Dead Sea Salt

dead sea salt

The Dead Sea has been an extremely popular tourist destination since the days of the ancient Egyptians and its waters are renowned for their therapeutic effects.  While the salt is not edible, due to its extremely high mineral content and very bitter taste, the salt and mud from the Dead Sea are wonderful when used externally to treat a variety of conditions.

The waters from the Dead Sea are unique in that they are 27% salt, while normal sea water is only 3% salt.  Not only are they some of the saltiest waters in the world, but they contain an astounding variety of minerals.  Sodium chloride accounts for about 80-85% of the salt content of normal sea water and it is 97% of the salt content in refined table salt.  But sodium chloride is only about 12-18% of the salt content in the Dead Sea.  The balance of the salts in the Dead Sea are chloride and bromide (230,400 mg/L), magnesium (45,900 mg/L), calcium (17,600 mg/L) and potassium (7,800 mg/L).

Many ailments have been treated through the years by bathing in the Dead Sea, or in waters with Dead Sea salts, or by applying Dead Sea mud to the skin.  Many studies have likewise been conducted on the efficacy of these treatments.  One such study was performed by a Dr. I. Machtey in 1982, on 103 patients suffering from osteoarthritis and tendinitis.  Patients were treated with baths consisting of 7.5%, 2% or 0.5% Dead Sea salt concentrations, and after the first week of treatment, the patients with the two higher concentrations of salts (7.5% and 2%) were already reporting improved mobility and decreased analgesic usage.  By the studies end three weeks later, 80% of the patients reported less pain, 70% reported improved mobility and 60% had decreased their use of analgesics.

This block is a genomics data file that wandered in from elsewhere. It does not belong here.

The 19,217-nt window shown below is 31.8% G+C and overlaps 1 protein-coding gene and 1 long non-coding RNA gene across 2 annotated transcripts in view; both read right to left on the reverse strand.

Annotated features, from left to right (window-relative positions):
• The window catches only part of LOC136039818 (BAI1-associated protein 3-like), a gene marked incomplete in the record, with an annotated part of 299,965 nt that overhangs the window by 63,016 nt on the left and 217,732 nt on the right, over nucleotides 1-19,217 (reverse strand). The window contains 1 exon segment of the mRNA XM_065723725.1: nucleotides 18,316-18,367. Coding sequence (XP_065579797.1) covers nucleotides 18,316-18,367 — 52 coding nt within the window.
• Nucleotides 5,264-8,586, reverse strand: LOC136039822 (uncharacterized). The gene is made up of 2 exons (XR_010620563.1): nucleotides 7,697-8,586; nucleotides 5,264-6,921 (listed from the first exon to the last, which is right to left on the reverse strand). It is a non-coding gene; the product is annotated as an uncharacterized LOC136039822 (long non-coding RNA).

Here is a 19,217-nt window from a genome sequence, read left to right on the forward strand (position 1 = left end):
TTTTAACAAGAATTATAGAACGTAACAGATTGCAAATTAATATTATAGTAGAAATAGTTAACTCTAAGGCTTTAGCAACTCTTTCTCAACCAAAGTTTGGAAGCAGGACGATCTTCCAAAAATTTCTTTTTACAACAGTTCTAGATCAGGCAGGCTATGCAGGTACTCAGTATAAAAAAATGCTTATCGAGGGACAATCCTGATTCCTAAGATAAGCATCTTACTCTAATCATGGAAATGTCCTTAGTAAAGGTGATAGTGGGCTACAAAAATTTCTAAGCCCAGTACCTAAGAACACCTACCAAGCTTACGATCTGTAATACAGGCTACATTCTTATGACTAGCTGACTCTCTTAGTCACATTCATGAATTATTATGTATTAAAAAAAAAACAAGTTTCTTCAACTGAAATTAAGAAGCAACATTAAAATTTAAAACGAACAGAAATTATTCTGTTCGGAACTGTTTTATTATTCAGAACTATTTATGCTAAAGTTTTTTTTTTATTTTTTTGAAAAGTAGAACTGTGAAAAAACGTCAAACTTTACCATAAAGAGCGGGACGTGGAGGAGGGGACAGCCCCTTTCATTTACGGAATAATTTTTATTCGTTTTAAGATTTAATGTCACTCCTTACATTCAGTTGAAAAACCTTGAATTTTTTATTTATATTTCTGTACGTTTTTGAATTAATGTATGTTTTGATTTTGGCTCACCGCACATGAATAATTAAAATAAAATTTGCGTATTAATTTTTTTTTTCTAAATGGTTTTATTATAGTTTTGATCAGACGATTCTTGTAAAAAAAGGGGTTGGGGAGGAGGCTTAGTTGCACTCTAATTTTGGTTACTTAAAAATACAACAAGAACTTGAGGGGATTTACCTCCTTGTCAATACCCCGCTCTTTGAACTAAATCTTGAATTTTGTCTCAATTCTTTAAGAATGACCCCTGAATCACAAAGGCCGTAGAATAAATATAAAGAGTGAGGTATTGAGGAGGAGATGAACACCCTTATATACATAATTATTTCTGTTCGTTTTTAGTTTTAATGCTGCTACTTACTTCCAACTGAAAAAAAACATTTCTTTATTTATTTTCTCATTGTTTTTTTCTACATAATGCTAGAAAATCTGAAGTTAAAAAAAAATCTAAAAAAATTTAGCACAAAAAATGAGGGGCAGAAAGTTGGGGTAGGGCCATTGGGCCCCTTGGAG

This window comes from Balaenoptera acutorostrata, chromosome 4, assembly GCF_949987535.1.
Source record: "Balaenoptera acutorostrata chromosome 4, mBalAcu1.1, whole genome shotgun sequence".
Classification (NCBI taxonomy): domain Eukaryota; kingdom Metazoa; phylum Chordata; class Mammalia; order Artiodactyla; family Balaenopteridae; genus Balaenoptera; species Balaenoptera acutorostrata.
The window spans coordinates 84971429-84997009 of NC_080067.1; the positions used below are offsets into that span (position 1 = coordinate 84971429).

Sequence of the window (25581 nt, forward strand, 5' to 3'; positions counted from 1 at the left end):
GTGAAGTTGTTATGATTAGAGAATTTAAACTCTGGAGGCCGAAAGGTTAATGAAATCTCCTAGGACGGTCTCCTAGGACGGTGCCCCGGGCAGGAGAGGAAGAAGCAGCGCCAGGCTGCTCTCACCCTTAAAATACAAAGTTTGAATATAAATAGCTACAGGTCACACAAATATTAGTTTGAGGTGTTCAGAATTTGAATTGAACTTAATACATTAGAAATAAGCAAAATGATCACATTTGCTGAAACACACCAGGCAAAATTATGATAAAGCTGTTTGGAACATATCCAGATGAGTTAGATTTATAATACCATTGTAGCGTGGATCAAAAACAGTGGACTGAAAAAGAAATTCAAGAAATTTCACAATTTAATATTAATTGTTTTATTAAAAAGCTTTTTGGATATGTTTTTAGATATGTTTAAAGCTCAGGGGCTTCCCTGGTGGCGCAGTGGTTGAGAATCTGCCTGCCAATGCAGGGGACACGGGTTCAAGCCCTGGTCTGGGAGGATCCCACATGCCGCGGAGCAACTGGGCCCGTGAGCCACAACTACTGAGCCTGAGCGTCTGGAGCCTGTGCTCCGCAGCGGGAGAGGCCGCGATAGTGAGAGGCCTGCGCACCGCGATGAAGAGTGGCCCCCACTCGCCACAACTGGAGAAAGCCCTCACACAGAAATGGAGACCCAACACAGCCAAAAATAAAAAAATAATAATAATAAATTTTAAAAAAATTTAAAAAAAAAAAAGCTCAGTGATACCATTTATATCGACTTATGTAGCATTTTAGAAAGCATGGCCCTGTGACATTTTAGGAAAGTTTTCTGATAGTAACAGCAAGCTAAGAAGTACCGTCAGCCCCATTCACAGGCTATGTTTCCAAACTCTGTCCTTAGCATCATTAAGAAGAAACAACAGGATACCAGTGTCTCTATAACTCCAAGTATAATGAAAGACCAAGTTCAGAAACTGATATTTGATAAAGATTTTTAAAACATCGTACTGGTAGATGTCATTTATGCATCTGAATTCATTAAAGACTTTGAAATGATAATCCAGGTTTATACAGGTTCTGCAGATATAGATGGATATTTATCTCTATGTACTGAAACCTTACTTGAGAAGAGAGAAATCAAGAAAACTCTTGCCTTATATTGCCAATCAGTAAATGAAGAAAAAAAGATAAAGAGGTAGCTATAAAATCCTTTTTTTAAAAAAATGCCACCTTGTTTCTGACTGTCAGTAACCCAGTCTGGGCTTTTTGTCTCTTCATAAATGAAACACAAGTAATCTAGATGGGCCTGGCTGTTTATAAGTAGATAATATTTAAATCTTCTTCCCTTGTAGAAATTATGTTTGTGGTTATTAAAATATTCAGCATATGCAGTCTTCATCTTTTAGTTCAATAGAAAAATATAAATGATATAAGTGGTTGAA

In a similar study of Dead Sea salt baths on psoriasis patients, Dr. J. Arndt treated fifty patients for a month with 3-4 salt baths per week.  Patients with a 10% salt bath concentration showed signs of improvement after the first week, and Dr. Arndt noted that the use of Dead Sea salts was also not associated with any side effects.

In other studies, research demonstrated relief from skin disorders such as acne and psoriasis through the use of Dead Sea salt baths, and that the high concentration of magnesium in Dead Sea salt was instrumental in improving skin hydration and reducing inflammation.  The National Psoriasis Foundation recommends Dead Sea salts and mud as an effective treatment for psoriasis.

Sources: 

Machtey, Dr. I. 1982, Dead Sea Balneotherapy in Osteoarthritis, Proc. International Seminar on Treatment of Rheumatic Diseases.

Arndt, Dr. J 1982, Salt from the Promised Land Helps Psoriasis Patients, Arztliche Praxis, 34 (48).

Ma’or, Zeev et. Al “Antimicrobial properties of Dead Sea black mineral mud”, International Journal of Dermatology, May 2006.

Proksch, Ehrhard MD, PhD et al. “Bathing in a magnesium-rich Dead Sea salt solution improves skin barrier function, enhances skin hydration and reduces inflammation in atopic dry skin”, International Journal of Dermatology, February 2005.